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UNIT4 CODA Issues Key Financial Management Trends for 2012
[January 04, 2012]

UNIT4 CODA Issues Key Financial Management Trends for 2012

(Marketwire Via Acquire Media NewsEdge) MANCHESTER, NH -- (MARKET WIRE) -- 01/04/12 -- UNIT4 CODA, Inc. issued a list of predictions that it feels will be critical for the financial management success of any growing business in 2012. Founded more than 25 years ago, UNIT4 CODA's best-of-class financial management software, Coda Financials, is used by 2,600 medium and large organizations to control costs, drive performance and ensure compliance, while remaining agile and responsive.

Here are areas to watch: Expect increased reporting needs for more granular, real-time data -- when, how and where you want it. The need for real-time accounting data will result in blurred lines between accounting software and business intelligence capabilities: companies will rely more heavily on accounting software to provide on-the-fly analysis of financial data. Cashless payments will become more mainstream. In the U.S., several different "cashless wallet" standards are in development, including Google Wallet (allied with MasterCard, Citigroup and Sprint Nextel), Visa's, and Verizon (allied with AT&T, T-Mobile USA). In Europe, the Single Euro Payment Area (SEPA) is designed to enable cashless payments in euros across 27 different countries. Based on common standards, SEPA is expected to streamline and simplify payments leading to faster settlements, which will result in improved cash flow, reduced costs and facilitated access to new markets. Despite different U.S. and European standards, it's clear there is positive momentum for cashless payments. The implications for companies is they need to make sure their financial management systems track cashless transactions -- whatever standards being used -- and provide an audit trail to ensure accuracy and monitor attempts at fraud. Consumerization of corporate technology will lead to more intuitive interfaces. Demand for usability is moving beyond front-end, consumer-oriented systems to back-end ones as well. Steve Jobs' legacy of making highly usable, intuitive products is expanding into the arena of corporate accounting. We are already seeing simple apps for accounting software on phones & tablets, and expect to see these become increasingly sophisticated over the next three to five years. Renewed focus on the global marketplace will require increased flexibility, continued need for financial visibility across operations, and integration between systems. The Financial Accounting Standards Board (FASB) will continue to postpone the enormously complex transition from U.S. Generally Accepted Accounting Practices (GAAP) to the International Financial Records Standards (IFRS) to permit more time for feedback from all affected parties. Companies doing business overseas will likely need to be able to manage their books using both GAAP and IFRS approaches. Companies should ensure their accounting systems are both flexible and robust enough to accommodate the transition to IFRS -- and any other regulatory or business-related changes that may occur down the pike. As companies look to maximize their IT investments, efficiency and automation continue to be key requirements. Companies will continue to do more with less -- and at the same time, faster. Even those with no plans in the near and mid-term future to move to "the cloud" for their accounting will increasingly adopt cloud-based point solutions for areas like billing and credit-card processing. An accounting system that combines Accounts Receivable (AR), Accounts Payable (AP) & General Ledger into one unified database will reduce repetitive processes and monthly drudgery of data reconciliation. ERP isn't the Holy Grail it was once thought to be. Because ERP systems can be expensive and time- and resource-consuming to implement, companies increasingly may start turning to specific best-of-class applications to deliver greater functionality and business benefits. With the best-of-class approach, companies have the flexibility to deploy new applications and replace outdated applications quickly and more cheaply than if they're locked into an ERP platform. In the new normal, many companies will find it more difficult to justify the expense of an ERP system. About UNIT4 CODAUNIT4 CODA, Inc. is part of UNIT4 (EURONEXT AMSTERDAM: UNIT4), a $576 million global business software company aimed at helping dynamic organizations to embrace change simply, quickly and cost effectively. Coda Financials is best-of-class financial management software designed to integrate with industry- and company-specific applications. Coda Financials provides real-time financial visibility and control across people, processes and systems. By acting as the financial information backbone for companies with fast-changing and mixed application environments, it offers a "no compromise" approach to financial modeling, process controls and application choice. For more information on UNIT4 CODA, visit Follow us on Twitter and LinkedIn or visit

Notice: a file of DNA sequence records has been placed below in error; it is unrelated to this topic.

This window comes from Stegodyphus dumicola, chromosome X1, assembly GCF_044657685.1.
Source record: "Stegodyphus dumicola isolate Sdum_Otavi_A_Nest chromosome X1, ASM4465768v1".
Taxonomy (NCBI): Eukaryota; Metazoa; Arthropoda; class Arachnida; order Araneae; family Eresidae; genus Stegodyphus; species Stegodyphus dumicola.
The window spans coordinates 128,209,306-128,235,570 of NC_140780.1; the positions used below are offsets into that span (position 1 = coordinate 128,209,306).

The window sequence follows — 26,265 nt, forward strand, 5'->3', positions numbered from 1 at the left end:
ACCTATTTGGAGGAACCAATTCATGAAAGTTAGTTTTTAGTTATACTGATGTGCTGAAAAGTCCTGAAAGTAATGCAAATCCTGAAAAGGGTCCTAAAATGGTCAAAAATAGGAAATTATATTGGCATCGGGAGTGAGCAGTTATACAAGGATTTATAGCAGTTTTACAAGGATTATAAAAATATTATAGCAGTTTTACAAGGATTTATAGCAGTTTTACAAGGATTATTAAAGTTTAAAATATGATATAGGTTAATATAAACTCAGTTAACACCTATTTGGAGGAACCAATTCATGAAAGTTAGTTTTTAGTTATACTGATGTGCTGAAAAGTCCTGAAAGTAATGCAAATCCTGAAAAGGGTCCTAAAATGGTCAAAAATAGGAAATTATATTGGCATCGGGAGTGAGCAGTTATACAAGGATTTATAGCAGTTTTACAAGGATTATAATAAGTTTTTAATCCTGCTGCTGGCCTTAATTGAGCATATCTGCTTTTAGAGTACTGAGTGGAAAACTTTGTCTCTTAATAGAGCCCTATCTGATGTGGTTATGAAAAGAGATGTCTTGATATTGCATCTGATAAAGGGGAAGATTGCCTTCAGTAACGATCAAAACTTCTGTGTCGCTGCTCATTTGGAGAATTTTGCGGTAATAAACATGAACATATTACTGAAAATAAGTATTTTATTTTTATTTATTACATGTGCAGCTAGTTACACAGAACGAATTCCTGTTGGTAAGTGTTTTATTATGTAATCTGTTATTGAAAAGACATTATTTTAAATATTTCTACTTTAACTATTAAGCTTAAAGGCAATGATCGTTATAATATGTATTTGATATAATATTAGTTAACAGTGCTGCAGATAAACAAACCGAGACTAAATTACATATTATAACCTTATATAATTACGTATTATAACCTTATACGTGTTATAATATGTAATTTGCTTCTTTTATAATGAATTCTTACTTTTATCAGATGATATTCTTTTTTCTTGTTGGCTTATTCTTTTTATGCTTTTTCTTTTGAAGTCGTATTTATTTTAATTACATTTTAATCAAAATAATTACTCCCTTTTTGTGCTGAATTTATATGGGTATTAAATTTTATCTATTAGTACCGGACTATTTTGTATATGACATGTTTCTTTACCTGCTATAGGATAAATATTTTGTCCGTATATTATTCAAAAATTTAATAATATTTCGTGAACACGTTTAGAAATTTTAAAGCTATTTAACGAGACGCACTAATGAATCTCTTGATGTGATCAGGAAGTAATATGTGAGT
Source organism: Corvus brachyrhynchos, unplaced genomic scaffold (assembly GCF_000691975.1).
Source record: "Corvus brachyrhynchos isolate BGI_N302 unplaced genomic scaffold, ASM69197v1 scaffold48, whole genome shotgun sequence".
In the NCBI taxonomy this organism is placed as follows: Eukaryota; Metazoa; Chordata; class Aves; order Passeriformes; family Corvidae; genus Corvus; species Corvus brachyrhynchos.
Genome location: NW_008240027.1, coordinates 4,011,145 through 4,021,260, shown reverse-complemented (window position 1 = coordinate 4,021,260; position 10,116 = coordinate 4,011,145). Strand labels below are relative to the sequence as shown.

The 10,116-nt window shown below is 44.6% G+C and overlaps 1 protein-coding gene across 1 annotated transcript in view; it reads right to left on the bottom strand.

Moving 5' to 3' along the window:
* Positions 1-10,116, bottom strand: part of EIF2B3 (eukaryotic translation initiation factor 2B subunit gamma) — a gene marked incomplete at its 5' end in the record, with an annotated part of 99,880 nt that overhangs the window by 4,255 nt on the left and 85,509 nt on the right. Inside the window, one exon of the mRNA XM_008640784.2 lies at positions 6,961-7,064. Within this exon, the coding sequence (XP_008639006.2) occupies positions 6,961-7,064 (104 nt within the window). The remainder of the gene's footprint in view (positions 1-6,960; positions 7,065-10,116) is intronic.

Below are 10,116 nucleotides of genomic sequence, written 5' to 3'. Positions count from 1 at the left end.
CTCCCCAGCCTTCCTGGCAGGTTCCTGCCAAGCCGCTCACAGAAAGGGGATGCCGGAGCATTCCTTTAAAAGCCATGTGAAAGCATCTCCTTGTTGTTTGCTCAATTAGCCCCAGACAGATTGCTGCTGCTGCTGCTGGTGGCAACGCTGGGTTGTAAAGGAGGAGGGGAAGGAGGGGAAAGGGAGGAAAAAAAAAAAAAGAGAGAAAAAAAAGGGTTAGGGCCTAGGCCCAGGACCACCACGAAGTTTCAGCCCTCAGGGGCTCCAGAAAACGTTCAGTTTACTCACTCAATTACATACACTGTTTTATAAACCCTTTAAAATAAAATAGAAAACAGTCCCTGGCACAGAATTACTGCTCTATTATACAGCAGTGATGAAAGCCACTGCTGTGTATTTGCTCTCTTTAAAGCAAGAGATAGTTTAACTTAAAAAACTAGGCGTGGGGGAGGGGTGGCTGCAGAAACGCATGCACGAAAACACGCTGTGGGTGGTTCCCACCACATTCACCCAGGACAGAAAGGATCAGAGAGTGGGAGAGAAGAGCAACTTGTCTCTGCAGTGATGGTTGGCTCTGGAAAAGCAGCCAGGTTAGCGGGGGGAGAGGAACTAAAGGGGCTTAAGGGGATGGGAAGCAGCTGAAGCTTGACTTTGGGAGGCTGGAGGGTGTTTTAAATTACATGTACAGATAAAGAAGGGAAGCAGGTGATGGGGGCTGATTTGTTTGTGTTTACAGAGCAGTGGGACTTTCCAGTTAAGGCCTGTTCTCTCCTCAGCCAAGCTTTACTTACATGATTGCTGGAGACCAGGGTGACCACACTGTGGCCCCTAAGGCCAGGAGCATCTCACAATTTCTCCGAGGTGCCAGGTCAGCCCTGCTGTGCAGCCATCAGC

Add to Digg Bookmark with Add to Newsvine For further information contact: Margaret Bonilla Birnbach Communications for UNIT4 CODA 603-548-0693 Email Contact Source: UNIT4 CODA

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